Children’s Hunger Fund was established in 1991 with a mission of delivering hope to suffering children. By equipping local churches for gospel centered mercy ministry, CHF has distributed more than 1 billion dollars in nourishing food and other resources to children in the U.S. and around the world.
Children’s Hunger Fund (CHF) has provided resources for suffering children and families through local church communities over the past 25 years. The nonprofit organization recently added new regional offices and launched the CHF Legacy Foundation. As its operations grew in volume and complexity around the world, CHF implemented Salesforce and decided to upgrade from QuickBooks to a more sophisticated financial management solution.
Roger Bayramian, CHF’s controller, stated, “We became overly reliant on massive Excel spreadsheets and struggled with fragmented, inaccurate information and inefficient, manual data entry and reporting. As we expanded, all of these issues started to bubble up and we knew we needed a system that could scale with us in the long term.” Christopher Sue, CFO at CHF, added, “We looked at Oracle NetSuite, but ultimately chose Sage Intacct for its seamless integration with other business systems and its ability to slice and dice our financial data in so many ways – both at a high level and from the bottom up.”
Sage Intacct provides multi-dimensional reporting capabilities that track CHF’s operational and financial metrics by key business drivers. The software allows users to tag transactions with details including specific projects, regions, grants, or departments, and then filter, group, and organize the data for more granular reporting. “Thanks to the dimensional insight we have in Sage Intacct, we can be very strategic in the way we use our grants. Most importantly, we are more transparent with our donors, providing information about where their money goes and how quickly we apply those funds,” said Sue.
Bayramian also stated, “We do a lot of disaster response work, and in the past it took tons of work to figure out how much money had come in for a particular earthquake or hurricane and how much of it we spent. But now we can just run a project report based on the dimensions in Sage Intacct and see an instant snapshot of all the donations, whether we have enough funding left over to support the next disaster, and how this kind of work affects our overall operations.”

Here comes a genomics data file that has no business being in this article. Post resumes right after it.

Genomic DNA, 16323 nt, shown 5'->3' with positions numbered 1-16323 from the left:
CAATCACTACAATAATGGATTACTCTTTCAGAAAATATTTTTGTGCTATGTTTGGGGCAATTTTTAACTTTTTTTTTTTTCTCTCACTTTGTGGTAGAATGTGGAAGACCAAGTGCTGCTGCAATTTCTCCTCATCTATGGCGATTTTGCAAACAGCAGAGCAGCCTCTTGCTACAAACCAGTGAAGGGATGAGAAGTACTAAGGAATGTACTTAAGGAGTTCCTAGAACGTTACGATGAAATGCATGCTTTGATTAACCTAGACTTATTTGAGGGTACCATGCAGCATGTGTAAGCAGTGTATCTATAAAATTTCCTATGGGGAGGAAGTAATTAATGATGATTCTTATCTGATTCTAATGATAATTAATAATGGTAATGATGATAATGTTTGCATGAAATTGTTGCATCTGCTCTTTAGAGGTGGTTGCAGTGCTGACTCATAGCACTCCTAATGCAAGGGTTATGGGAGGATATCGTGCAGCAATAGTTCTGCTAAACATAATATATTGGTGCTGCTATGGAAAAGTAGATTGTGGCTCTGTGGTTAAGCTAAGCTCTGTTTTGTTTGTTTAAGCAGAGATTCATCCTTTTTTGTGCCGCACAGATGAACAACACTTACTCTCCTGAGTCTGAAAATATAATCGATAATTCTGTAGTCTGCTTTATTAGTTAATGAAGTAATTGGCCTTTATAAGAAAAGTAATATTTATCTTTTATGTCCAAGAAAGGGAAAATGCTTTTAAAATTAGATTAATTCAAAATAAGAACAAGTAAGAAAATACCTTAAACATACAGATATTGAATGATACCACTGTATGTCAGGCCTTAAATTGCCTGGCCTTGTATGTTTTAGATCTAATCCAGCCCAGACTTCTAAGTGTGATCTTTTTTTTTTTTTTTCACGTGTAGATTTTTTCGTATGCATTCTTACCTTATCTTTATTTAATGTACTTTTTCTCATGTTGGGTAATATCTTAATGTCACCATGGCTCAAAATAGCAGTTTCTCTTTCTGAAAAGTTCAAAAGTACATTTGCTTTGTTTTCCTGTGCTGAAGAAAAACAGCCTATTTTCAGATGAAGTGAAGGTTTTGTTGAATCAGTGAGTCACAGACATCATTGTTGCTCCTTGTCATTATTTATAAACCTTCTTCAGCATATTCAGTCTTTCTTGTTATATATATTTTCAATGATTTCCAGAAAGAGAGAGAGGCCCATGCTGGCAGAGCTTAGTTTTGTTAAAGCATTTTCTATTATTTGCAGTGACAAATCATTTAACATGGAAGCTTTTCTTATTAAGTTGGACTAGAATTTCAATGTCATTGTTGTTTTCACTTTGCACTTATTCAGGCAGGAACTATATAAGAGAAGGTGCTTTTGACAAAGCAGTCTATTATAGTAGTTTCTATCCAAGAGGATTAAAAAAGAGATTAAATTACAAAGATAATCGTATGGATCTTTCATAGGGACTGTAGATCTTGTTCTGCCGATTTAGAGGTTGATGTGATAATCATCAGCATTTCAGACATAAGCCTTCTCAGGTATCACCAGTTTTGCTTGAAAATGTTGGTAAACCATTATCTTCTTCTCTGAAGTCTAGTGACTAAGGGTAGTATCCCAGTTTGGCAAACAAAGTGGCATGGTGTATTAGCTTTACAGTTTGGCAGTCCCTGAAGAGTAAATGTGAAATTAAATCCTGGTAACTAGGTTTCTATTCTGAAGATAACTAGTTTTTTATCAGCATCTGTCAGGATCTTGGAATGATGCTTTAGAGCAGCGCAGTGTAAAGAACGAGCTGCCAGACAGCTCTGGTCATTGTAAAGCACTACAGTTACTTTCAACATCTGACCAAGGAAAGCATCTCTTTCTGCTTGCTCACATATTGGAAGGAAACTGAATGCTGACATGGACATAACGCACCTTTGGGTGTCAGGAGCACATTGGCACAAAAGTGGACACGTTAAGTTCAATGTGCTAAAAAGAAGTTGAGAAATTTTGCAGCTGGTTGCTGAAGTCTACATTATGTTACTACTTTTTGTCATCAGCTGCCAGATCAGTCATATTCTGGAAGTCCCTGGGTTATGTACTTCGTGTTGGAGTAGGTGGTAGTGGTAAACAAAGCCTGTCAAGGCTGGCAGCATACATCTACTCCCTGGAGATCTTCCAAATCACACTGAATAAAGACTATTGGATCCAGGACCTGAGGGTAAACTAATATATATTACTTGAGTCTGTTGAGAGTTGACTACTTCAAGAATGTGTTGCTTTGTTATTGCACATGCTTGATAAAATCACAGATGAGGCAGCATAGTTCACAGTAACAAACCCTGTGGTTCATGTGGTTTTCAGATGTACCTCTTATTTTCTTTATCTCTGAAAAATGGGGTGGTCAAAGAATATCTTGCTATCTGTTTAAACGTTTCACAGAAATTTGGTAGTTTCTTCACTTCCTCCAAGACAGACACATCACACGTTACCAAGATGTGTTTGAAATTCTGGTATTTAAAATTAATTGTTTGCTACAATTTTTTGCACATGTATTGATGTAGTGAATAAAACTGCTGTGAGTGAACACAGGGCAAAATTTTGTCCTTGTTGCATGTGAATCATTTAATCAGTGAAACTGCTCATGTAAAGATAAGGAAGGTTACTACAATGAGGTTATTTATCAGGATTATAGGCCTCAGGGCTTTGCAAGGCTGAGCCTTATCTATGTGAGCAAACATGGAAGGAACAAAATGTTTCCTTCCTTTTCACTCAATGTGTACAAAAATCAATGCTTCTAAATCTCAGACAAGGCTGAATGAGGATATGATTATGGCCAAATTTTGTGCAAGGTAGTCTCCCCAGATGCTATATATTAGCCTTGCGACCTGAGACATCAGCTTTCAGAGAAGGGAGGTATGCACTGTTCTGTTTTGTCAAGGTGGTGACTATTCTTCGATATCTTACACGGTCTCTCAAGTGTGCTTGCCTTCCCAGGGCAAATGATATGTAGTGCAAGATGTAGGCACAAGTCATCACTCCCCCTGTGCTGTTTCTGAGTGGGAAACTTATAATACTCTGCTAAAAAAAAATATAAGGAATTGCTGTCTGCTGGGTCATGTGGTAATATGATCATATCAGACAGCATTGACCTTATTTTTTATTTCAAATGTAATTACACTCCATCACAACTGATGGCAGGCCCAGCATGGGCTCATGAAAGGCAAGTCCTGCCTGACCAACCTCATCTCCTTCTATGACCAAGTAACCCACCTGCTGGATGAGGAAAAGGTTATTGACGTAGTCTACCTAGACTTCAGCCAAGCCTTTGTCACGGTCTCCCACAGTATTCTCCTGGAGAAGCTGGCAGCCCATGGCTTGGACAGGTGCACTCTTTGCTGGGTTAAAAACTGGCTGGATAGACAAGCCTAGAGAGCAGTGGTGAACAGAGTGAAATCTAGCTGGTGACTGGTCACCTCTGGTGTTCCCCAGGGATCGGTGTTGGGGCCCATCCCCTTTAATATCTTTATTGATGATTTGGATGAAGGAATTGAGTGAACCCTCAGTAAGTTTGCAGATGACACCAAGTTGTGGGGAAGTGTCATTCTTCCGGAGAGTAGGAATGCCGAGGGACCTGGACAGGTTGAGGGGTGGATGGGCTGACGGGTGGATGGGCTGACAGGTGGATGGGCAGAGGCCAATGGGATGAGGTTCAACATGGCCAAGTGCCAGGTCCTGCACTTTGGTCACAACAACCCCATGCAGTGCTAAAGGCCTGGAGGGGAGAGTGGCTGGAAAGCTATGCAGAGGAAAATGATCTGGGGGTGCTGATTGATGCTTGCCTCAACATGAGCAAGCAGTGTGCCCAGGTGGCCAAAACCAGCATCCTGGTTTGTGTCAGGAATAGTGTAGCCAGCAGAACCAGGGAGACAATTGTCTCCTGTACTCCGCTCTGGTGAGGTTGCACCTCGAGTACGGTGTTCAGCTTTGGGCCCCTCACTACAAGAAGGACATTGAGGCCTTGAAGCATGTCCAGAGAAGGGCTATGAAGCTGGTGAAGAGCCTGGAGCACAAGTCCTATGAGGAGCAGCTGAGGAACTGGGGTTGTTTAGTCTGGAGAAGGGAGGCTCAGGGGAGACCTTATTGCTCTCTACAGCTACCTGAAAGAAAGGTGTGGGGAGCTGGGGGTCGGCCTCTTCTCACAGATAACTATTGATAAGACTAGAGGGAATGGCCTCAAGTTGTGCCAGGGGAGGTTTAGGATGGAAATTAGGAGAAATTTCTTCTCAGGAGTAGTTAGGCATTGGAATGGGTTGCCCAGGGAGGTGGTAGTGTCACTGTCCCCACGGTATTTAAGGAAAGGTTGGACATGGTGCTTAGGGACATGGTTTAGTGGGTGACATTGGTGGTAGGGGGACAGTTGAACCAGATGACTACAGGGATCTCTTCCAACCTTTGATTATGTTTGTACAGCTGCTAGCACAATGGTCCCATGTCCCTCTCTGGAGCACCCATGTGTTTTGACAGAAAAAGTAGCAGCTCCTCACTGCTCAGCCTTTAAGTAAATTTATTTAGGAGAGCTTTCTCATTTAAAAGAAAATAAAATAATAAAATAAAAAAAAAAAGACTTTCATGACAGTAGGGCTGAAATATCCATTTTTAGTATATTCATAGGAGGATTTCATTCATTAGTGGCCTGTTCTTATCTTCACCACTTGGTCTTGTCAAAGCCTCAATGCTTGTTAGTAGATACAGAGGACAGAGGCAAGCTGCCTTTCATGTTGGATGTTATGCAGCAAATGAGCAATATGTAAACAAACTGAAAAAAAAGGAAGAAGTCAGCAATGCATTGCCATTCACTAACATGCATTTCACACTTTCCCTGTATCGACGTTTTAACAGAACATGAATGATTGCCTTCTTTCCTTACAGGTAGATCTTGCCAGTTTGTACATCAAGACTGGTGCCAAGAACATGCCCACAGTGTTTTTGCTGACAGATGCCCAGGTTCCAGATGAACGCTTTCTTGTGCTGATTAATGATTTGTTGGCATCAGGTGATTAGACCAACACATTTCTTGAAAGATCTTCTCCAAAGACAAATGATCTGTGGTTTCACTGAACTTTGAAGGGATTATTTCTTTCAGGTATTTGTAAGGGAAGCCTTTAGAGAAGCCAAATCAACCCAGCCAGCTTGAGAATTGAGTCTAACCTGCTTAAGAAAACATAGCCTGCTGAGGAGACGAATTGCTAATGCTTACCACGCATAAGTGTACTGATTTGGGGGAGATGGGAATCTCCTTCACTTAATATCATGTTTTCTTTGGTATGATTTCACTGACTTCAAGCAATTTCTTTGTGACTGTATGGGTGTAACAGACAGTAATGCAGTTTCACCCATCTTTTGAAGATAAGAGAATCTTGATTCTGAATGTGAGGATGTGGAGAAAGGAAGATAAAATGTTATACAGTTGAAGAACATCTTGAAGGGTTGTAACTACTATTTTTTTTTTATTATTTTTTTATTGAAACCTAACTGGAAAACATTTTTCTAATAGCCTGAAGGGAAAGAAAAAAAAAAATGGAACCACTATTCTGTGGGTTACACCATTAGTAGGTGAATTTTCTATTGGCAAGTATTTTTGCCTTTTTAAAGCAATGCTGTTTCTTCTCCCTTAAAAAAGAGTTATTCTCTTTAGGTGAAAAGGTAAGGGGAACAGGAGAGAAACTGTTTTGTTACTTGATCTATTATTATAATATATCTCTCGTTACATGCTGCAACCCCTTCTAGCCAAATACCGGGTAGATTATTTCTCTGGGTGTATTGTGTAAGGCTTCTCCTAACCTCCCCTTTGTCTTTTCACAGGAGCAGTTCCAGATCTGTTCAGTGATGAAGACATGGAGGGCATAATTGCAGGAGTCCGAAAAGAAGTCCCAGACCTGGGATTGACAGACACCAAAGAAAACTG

In addition, CHF’s controller dashboard displays key figures like cash in the bank, profit and losses to date, the balance sheet, prepaid expenses, and more. The organization’s financial package for the board is also populated automatically each month in Sage Intacct, with a summary view of that includes cash, revenues, and expenses for this year compared to last year. They can also monitor statistical metrics like headcount, meals provided, and total boxes of food on its Sage Intacct dashboards.
Before adopting Sage Intacct, the finance team spent three days each month coding hundreds of credit card transactions into QuickBooks, another day managing prepaid expenses in a 200-row spreadsheet, and at least two hours reformatting monthly financials for the board. The organization’s annual fixed assets review required a 350-row spreadsheet, and the budgeting process was cumbersome and often riddled with formula errors, due to yet another spreadsheet that spanned 50 columns, 12 tabs, 350 rows, and 50 supporting documents.
Sage Intacct streamlined all of this tedious work and gave CHF more timely and accurate visibility into its data. Sue noted, “The productivity we’ve gained with Sage Intacct allows us to make sense of our financial data, as opposed to the traditional accounting world where you just get your debits and credits in and hope they’re correct. Now we can analyze our data to better forecast for the future and make decisions about what we as an organization can do to advance our mission.”
“Using Sage Intacct, we were able to condense our yearly budget process to just six weeks, and everyone is seeing the value,” said Bayramian. “I give managers access to last year’s budgets right in the system, so they can easily forecast various scenarios and better target our growth. Instead of pouring our energy into Excel and then relying on guesswork because we didn’t have real insight into our programs, we now spend the majority of the process reviewing the information and determining our budget approach for the coming year – i.e., slowing down in certain areas as we get more focused on strategic growth in a specific city, country, or ministry.”